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Good, my lord, will you see the players well bestowed? Do you hear, let them be well used; for they are the abstracts, and brief chronicles of the time. After your death you were better have a bad epitaph than their ill report while you lived.SHAKESPEARE, WILLIAM, 1603, Hamlet, Act II, Sc. 2.
The words of a good writer, which describe it lively, will make a deeper impression of belief in us, than all the actor can insinuate into us, when he seems to fall dead before us; as a poet in the description of a beautiful garden, or a meadow, will please our imagination more than the place itself can please our sight. When we hear it related, our eyes (the strongest witnesses) are wanting, which might have undeceived us; and we all are willing to favour the slight when the poet does not too grossly impose on us. They, therefore, who imagine these relations would make no concernment in the audience, are deceived, by confounding them with the other, which are of things antecedent to the play: those are made often in cold blood, as I may say, to the audience; but these are warmed with our concernments, which were before awakened in the play. What the philosophers say of motion, that, when it is once begun, it continues of itself, and will do so to eternity, without some stop put to it, is clearly true on this occasion: the soul, being already moved with the characters and fortunes of those imaginary persons, continues going of its own accord; and we are no more weary to hear what becomes of them when they are not on the stage, than we are to listen to the news of an absent mistress.-DRYDEN, JOHN, 1668-93, An Essay of Dramatic Poesy, Works, ed. Scott and Saintsbury, vol. XV,
O that, as oft I have at Athens seen The stage arise, and the big clouds descend, So now in very deed I might behold The pond'rous earth, and all yon marble roof, Meet like the hands of Jove.
-LEE, NATHANIEL, 1679, Edipus.
In other things the knowing artist may Judge better than the people; but a play (Made for delight, and for no other use) If you approve it not, has no excuse. -WALLER, EDMUND, 1687(?), The Maid's Tragedy, Prologue.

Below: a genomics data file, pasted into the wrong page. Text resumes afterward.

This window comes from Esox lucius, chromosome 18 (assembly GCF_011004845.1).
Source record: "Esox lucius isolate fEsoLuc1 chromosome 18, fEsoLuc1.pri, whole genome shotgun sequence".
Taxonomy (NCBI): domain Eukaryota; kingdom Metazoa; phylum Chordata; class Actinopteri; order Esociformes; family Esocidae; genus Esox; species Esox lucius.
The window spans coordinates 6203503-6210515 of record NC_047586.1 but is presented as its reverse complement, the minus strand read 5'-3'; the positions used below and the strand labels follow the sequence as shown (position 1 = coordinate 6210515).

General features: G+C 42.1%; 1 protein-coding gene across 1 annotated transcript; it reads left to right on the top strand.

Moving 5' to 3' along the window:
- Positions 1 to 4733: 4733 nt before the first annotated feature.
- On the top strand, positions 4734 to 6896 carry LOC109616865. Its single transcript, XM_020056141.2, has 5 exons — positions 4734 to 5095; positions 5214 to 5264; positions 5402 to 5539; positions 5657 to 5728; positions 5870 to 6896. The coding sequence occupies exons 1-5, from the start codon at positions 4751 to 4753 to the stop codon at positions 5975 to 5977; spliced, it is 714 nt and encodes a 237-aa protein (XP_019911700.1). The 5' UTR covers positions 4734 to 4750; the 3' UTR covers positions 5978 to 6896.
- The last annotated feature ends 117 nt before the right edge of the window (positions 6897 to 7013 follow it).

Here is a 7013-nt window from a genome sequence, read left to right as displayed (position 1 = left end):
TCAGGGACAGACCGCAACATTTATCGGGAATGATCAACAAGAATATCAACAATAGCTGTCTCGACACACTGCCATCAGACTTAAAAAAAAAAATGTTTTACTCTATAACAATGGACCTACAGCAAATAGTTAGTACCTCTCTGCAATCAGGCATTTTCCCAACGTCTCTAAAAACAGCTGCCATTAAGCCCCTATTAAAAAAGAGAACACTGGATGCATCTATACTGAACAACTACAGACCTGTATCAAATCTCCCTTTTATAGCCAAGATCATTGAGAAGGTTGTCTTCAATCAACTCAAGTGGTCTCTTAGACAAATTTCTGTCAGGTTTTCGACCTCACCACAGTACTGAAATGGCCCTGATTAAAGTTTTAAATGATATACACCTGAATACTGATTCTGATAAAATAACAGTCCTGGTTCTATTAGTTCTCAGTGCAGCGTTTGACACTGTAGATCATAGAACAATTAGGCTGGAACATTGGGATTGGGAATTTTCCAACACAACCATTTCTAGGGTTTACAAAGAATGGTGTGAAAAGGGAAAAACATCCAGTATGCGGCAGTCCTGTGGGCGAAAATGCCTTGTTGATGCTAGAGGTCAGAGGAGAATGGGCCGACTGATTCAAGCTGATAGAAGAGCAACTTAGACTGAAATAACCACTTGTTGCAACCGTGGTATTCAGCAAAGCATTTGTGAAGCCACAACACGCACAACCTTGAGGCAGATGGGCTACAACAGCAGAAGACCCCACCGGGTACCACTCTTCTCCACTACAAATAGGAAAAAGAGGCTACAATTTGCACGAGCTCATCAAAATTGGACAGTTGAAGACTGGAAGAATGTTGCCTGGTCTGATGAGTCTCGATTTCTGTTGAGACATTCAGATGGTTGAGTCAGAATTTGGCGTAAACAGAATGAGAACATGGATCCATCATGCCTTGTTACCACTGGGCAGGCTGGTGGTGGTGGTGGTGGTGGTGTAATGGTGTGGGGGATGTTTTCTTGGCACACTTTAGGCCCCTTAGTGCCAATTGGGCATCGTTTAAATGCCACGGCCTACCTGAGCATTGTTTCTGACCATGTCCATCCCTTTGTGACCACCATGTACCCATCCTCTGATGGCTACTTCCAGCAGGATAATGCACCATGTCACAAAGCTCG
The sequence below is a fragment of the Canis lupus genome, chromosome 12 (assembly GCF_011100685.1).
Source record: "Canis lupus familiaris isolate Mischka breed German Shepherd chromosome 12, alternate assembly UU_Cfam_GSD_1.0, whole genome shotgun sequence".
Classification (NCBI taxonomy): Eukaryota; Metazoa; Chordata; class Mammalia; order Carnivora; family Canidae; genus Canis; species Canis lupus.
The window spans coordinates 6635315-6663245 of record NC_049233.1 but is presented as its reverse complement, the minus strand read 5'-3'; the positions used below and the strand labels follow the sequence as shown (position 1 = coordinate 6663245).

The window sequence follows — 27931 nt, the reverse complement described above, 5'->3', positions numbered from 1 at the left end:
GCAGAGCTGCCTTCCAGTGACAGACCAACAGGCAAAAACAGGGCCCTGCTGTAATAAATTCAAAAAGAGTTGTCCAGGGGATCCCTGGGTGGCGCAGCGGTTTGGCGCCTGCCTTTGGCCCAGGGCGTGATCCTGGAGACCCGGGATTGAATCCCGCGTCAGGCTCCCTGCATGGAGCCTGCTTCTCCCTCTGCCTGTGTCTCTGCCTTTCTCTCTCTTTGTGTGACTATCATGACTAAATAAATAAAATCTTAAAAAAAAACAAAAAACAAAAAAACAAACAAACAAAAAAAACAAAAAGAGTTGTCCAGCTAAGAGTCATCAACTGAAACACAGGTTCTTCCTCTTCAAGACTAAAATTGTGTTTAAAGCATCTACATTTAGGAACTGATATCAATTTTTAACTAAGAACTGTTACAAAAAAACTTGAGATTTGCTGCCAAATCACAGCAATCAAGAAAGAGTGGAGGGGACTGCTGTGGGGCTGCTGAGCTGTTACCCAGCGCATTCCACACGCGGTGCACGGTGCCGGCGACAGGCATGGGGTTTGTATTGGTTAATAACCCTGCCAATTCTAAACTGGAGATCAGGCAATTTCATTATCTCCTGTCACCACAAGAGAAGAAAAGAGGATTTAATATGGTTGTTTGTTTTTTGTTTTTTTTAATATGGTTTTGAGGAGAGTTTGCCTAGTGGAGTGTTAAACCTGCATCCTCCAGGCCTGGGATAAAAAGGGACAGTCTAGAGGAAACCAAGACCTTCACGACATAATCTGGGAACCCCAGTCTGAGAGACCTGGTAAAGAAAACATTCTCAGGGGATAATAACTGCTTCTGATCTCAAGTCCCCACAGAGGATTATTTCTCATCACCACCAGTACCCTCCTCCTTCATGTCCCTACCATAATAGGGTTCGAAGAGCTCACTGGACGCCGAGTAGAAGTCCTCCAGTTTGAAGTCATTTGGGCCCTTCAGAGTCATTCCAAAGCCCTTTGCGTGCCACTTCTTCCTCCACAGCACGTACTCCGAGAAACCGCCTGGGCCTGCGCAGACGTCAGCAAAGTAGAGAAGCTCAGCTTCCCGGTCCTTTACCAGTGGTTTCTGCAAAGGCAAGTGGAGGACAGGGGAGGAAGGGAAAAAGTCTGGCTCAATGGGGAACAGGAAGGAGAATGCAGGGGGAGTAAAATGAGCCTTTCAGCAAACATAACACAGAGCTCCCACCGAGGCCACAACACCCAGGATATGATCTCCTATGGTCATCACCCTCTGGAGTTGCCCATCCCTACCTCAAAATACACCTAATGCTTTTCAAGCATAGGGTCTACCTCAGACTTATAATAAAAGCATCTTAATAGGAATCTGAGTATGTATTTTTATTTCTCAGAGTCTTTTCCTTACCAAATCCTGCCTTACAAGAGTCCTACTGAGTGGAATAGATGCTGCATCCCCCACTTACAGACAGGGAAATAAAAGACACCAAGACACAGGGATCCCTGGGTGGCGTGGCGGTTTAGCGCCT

To wake the soul by tender strokes of art, To praise the genius, and to mend the heart; To make mankind, in conscious virtue bold, Live over each scene, and be what they behold: For this the tragic Muse first trod the stage.
Our scene precariously subsists too long
POPE, ALEXANDER, 1713, Addison's Cato, Prologue.
I could wish there were a treaty made between the French and the English theatres, in which both parties should make considerable concessions. The English ought to give up their notorious violations of all the unities; and all their massacres, racks, dead bodies, and mangled carcasses, which they so frequently exhibit upon their stage. The French should engage to have more action and less declamation; and not to cram and crowd things together, to almost a degree of impossibility, from a too scrupulous adherence to the unities. The English should restrain the licentiousness of their poets, and the French enlarge the liberty of theirs: their poets are the greatest slaves in their country, and that is a bold word; ours are the most tumultous subjects in England, and that is saying a good deal. Under such regulations one might hope to see a play in which one should not be lulled to sleep by the length of a monotonical declamation